Report: Racial bias continues to taint the capital punishment system in the United States
According to a recent report released by the ACLU, racial bias continues to taint the capital punishment system in the United States.
The discrepancies were prevalent in areas such as jury selection to through decisions about who faces execution.
The death penalty is disproportionately imposed on people of color.
Condemned prisoners often wait decades in solitary confinement before execution, in violation of internationally-recognized prohibitions against this mistreatment. This “death row phenomenon” may cause some prisoners, like Robert Gleason executed in Virginia in January 2013, to “volunteer” for execution rather than remain on death row.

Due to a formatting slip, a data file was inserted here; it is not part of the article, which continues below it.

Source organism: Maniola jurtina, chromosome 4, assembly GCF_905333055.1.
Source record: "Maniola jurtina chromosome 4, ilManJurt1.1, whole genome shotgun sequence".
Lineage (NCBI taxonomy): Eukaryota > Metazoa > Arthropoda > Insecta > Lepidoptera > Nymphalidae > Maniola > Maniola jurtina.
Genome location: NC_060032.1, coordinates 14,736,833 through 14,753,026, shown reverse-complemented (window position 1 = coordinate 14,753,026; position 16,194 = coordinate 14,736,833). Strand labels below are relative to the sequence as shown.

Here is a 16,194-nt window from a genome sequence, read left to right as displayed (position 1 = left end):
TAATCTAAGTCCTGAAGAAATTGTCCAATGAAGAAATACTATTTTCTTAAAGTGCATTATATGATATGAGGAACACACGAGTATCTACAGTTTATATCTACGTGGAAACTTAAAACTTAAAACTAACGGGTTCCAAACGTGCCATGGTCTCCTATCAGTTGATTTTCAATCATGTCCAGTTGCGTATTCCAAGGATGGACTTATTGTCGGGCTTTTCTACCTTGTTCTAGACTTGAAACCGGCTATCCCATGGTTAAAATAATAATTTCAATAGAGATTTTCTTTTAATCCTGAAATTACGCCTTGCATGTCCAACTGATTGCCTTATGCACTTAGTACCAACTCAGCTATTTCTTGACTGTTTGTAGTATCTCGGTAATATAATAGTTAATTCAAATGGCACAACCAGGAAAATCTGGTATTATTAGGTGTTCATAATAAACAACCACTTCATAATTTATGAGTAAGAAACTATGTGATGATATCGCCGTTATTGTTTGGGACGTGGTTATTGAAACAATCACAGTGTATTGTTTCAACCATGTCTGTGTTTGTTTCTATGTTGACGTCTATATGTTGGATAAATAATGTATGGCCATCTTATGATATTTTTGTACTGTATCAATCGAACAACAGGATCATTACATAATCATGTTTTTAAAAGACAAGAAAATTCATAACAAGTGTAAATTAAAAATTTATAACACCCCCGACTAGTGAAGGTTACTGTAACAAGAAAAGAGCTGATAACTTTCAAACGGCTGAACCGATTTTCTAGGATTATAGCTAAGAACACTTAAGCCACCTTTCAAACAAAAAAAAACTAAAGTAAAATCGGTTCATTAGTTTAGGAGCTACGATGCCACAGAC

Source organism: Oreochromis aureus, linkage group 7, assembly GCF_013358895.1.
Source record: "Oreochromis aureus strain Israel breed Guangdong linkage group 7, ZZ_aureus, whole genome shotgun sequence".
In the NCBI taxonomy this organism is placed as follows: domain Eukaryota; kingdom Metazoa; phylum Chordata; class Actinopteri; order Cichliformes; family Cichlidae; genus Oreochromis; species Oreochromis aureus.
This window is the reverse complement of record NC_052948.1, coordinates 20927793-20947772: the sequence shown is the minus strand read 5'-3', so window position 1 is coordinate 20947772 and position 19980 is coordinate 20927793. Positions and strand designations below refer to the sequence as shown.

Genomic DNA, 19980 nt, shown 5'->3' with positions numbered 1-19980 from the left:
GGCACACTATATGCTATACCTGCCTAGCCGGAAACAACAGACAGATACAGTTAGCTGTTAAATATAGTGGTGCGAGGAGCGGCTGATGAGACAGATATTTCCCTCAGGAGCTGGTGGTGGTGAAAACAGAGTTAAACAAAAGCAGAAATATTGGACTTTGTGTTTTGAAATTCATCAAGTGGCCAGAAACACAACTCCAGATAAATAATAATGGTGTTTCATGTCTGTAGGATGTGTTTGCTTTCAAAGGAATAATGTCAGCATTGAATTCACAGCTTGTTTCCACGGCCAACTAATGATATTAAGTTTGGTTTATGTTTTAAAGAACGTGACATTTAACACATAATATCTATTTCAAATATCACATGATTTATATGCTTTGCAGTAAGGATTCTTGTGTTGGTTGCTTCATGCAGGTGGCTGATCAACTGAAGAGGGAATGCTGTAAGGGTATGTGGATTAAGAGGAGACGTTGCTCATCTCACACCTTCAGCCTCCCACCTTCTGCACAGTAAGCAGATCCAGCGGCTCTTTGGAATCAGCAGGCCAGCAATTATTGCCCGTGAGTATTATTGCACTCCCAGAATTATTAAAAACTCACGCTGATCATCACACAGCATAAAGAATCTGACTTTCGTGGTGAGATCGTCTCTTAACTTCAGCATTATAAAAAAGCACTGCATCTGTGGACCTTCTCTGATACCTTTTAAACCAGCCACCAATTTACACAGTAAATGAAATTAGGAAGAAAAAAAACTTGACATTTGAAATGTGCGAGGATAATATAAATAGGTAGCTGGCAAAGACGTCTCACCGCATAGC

The report calls for the U.S. to take measures to ensure that the death penalty is not tainted by racial bias, to strengthen safeguards to protect against wrongful convictions and executions and to “ensure that lethal drugs used for executions originate from legal, regulated sources, and are approved by the United States Food and Drug Administration.”
Click here for the full report.
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